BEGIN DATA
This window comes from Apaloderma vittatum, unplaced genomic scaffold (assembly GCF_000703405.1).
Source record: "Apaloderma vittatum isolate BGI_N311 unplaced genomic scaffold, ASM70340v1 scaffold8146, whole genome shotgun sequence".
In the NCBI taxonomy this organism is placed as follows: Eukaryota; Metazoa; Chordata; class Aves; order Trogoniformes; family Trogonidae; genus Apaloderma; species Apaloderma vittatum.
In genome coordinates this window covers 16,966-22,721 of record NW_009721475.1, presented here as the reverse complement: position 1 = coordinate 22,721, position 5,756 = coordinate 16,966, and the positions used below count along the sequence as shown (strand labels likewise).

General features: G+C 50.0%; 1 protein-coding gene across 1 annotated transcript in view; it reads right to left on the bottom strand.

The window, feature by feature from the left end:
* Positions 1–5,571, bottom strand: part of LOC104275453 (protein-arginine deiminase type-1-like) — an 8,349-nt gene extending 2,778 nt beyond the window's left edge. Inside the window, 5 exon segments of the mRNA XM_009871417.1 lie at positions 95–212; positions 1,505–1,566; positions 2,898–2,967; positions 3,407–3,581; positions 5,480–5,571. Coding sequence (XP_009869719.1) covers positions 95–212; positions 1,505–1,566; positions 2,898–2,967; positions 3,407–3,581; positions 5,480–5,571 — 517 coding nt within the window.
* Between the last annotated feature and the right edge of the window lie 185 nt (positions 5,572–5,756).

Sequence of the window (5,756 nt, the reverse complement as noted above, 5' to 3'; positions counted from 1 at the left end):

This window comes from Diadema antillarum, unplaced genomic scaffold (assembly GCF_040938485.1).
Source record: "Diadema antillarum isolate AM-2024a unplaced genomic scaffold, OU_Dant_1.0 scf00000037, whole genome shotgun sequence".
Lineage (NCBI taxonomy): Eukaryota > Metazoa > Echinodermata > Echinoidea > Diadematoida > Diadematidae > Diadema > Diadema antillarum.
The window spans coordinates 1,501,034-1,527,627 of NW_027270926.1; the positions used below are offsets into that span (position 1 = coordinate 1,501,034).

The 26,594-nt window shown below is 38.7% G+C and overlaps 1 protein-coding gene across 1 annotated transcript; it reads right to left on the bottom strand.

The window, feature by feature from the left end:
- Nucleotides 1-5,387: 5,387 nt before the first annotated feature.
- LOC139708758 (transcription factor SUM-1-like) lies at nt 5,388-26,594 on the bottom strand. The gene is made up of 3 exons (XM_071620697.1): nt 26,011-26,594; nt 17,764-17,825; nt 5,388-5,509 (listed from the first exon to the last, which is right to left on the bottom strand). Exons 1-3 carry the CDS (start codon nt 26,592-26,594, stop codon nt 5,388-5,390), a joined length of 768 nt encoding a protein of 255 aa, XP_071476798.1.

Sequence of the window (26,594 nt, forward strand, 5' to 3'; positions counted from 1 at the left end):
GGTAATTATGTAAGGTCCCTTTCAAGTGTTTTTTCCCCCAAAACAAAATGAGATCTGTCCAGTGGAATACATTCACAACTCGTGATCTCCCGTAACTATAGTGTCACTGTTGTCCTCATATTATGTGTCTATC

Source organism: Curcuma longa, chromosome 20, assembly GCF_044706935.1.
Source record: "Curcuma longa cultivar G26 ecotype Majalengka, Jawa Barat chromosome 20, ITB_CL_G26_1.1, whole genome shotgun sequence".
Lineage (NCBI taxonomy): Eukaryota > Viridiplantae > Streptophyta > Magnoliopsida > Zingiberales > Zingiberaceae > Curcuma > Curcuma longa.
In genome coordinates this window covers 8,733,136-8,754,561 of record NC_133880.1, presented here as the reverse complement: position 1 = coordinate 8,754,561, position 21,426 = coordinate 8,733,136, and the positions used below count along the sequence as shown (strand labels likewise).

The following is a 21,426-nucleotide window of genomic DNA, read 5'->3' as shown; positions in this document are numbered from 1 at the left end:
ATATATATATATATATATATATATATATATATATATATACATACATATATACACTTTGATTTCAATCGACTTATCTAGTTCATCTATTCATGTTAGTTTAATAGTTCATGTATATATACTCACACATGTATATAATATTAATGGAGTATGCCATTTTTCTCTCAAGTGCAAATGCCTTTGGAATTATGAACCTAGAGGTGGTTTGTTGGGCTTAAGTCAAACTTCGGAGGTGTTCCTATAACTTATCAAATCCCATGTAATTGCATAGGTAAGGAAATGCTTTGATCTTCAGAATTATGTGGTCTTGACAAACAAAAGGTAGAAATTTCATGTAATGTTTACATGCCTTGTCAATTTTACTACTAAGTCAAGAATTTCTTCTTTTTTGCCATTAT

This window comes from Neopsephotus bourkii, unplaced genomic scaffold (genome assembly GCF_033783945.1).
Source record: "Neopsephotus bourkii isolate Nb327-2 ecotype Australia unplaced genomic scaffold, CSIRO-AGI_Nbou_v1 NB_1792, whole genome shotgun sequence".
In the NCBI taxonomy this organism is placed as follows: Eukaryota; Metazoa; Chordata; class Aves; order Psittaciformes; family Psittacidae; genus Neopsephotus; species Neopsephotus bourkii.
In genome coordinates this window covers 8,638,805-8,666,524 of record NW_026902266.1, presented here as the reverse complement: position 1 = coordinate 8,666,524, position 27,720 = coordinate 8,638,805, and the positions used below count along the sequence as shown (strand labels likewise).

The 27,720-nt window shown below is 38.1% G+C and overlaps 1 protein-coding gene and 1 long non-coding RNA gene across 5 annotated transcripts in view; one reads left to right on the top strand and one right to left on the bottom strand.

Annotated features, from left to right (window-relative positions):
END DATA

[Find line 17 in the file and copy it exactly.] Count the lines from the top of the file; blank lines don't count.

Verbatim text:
- LOC139708758 (transcription factor SUM-1-like) lies at nt 5,388-26,594 on the bottom strand. The gene is made up of 3 exons (XM_071620697.1): nt 26,011-26,594; nt 17,764-17,825; nt 5,388-5,509 (listed from the first exon to the last, which is right to left on the bottom strand). Exons 1-3 carry the CDS (start codon nt 26,592-26,594, stop codon nt 5,388-5,390), a joined length of 768 nt encoding a protein of 255 aa, XP_071476798.1.